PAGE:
Creative play, including making art, is important for children of all ages. Art time can help build motor skills, boost inventiveness and cultural awareness, help kids learn to make decisions, assist with language development in very young children, and even improve performance in academics. With these benefits, it’s not surprising so many preschools, schools, and other organizations engage children in art. As a parent, though, it can be overwhelming to figure out what to do with all these pieces.
Whether you’re staring down a school folder full of this week’s creations or a table in your home with items from the latest painting session, here are six tips for keeping the overflow of children’s art—and parental guilt—from taking over.
1. Choose One from Each Style and Period
You don’t have to keep paper every time your child puts something colorful on it; tossing a few finger paintings or waiting room doodles doesn’t make you a bad person. If you want to save artwork for posterity or so you can reflect later on your child’s growth, choose one of each type of style per period to keep. Decide how often you want to collect the art (once a week, month, or year) and select one piece of each type during that time: one finger painting, one construction paper collage, one pen sketch, and so forth.
2. Create Digital Archives and Ditch the Paper
If you can’t decide which art to keep or can’t bear to part with any of it, create a digital archive so you can toss most of the original paper creations. Scan images using an all-in-one printer or download a scanning app on your smartphone to get the job done. Or simply take photos of the pieces with your phone, maybe some with your child holding the art. Once a week, gather your child’s artwork and convert it to digital files. Save it in folders by date, age, or season, and use a backup site like Dropbox to ensure access to the images in the future.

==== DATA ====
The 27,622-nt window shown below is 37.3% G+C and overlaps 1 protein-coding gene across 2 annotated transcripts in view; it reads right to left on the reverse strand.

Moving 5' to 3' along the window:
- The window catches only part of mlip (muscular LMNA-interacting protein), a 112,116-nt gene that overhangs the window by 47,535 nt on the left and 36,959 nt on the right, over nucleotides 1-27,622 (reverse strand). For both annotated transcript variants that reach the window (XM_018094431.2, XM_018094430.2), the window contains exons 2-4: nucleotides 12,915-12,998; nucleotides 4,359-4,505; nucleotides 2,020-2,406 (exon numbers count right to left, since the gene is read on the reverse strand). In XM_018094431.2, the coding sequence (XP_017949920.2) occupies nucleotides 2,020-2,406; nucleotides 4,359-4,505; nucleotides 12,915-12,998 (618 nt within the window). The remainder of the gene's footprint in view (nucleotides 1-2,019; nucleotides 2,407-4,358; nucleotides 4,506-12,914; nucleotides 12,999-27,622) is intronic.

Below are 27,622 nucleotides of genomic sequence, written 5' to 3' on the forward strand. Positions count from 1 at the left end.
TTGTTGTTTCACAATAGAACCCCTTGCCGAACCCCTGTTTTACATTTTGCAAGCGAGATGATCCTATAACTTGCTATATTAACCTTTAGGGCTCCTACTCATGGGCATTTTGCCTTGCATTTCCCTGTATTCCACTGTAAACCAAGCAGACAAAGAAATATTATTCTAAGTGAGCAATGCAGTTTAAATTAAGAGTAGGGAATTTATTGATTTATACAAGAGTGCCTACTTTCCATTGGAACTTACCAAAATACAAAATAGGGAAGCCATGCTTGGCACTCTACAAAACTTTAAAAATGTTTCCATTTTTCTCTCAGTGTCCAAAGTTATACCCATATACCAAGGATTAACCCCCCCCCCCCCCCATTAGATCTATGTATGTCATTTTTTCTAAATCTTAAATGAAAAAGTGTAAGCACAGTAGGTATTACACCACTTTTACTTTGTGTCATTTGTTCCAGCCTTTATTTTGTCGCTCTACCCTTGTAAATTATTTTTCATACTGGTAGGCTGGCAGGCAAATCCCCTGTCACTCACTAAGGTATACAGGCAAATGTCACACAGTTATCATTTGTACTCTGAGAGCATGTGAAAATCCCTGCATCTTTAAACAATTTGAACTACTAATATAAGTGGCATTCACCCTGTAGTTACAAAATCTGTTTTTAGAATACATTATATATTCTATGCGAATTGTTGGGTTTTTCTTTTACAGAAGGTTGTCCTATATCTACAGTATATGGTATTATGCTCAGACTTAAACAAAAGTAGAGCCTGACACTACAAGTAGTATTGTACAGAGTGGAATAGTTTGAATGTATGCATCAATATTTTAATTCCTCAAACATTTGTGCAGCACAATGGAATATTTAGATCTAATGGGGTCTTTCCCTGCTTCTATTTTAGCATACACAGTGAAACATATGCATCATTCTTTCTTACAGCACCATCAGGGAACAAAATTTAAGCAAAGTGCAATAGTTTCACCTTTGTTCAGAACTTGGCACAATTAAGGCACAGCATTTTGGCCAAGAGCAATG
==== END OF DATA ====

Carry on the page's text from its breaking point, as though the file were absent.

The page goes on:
3. Invest in Art Portfolios for Special Scrapbooking
Store original artwork in art portfolios, which are like large photo albums. Paper art slips easily within a protective sleeve in the portfolio, and you can use labels or permanent markers directly on the sleeve to record details about the piece, including any name and description your child gave it, where it was created, your child’s age at the time, and what materials were used. You might even gift the scrapbook to your child when they are older.
4. Convert Art into Useful Items or Keepsakes
Put children’s art to use in your home. A cute frame and creative matting turns paint splatters or crayon scribbles into abstract wall art, and you can laminate larger pieces to use as place mats during meals or Play Dough time. Some companies now turn children’s artwork into toys, and you can also have drawings converted to clothing as pictured above!
5. Gift Kid’s Creations to Loved Ones
During holidays or birthdays, let kids pick one of their favorite pieces to give to a relative or friend. Parents, grandparents, aunts, uncles, and others may appreciate a memento of a child’s younger years, and you can make it even more special by framing it or using a shadow box for display with other items.
6. Design a Swappable Museum Wall
Let kids curate their own gallery with a frame-themed museum wall. Simply paint frames of various size on a flat wall in a hall or other easy-to-access area. Let kids tape or clip art in place inside the faux-frames; kids can swap art out as they like, tossing older creations that have seen their 15 minutes of fame.
You don’t have to keep every item created by your kids, but when you do save these memories, think outside the box to beat clutter.